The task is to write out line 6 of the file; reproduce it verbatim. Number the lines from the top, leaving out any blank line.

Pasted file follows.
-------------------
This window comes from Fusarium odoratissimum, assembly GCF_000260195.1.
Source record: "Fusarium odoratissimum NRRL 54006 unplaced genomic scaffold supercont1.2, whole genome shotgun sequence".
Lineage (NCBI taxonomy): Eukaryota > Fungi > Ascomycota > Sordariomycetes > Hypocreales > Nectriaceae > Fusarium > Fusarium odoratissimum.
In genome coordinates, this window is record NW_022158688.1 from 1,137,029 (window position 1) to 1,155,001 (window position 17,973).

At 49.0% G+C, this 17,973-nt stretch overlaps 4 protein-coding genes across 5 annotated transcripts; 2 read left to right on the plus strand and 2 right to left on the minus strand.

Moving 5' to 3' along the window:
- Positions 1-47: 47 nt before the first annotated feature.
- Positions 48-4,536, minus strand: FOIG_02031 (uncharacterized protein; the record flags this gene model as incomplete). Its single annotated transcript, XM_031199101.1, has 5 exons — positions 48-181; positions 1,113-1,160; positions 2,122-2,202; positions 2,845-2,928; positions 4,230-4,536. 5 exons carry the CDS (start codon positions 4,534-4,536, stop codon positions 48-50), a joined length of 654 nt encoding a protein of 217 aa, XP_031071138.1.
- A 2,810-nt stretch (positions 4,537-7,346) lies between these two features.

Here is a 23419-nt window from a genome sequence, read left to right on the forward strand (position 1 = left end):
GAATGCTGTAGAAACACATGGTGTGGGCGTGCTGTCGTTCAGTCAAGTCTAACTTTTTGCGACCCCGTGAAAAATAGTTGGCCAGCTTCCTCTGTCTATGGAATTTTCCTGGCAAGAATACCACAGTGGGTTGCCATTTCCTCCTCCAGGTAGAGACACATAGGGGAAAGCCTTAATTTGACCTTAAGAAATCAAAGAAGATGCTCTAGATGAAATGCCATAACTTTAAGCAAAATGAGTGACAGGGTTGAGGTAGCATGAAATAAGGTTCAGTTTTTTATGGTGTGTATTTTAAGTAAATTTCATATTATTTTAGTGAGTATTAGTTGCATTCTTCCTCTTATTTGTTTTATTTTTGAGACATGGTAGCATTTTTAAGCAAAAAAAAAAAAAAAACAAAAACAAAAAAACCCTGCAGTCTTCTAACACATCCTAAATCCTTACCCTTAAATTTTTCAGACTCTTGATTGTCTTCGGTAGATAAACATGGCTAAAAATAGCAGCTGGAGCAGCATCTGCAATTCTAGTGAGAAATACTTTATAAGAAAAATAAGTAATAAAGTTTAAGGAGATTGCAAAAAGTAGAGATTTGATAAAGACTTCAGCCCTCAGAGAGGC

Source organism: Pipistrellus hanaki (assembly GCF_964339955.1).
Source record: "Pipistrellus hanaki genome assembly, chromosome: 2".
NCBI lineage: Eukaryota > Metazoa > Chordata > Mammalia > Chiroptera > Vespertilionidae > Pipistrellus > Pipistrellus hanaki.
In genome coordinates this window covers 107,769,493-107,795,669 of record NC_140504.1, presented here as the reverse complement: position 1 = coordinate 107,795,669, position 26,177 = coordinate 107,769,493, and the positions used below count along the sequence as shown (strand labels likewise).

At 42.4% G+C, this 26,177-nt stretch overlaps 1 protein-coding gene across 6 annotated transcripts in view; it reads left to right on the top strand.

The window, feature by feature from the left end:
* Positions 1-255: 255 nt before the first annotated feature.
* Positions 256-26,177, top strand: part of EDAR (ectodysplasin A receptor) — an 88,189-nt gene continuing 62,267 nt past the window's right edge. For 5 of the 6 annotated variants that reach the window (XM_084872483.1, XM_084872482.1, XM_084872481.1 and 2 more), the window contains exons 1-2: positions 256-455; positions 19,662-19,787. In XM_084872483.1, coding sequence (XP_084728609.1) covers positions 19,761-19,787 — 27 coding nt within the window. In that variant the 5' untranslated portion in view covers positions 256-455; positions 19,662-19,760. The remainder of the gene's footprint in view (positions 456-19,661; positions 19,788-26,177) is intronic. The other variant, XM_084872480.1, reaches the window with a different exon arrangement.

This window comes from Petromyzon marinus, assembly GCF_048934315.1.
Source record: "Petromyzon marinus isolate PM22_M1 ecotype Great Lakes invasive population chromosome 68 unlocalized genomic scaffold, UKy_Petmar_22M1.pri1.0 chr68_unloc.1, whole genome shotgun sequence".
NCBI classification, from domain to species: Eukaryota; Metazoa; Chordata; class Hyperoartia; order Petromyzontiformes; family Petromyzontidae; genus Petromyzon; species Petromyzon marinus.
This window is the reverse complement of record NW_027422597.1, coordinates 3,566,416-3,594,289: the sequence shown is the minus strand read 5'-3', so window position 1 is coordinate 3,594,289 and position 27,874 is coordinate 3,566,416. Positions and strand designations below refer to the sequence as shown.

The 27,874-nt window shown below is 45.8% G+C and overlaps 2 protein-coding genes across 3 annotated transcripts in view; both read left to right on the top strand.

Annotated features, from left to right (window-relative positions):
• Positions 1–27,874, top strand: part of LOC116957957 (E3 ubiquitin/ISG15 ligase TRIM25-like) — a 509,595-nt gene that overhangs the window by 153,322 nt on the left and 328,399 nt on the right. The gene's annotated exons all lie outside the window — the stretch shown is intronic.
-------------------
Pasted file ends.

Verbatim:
Moving 5' to 3' along the window: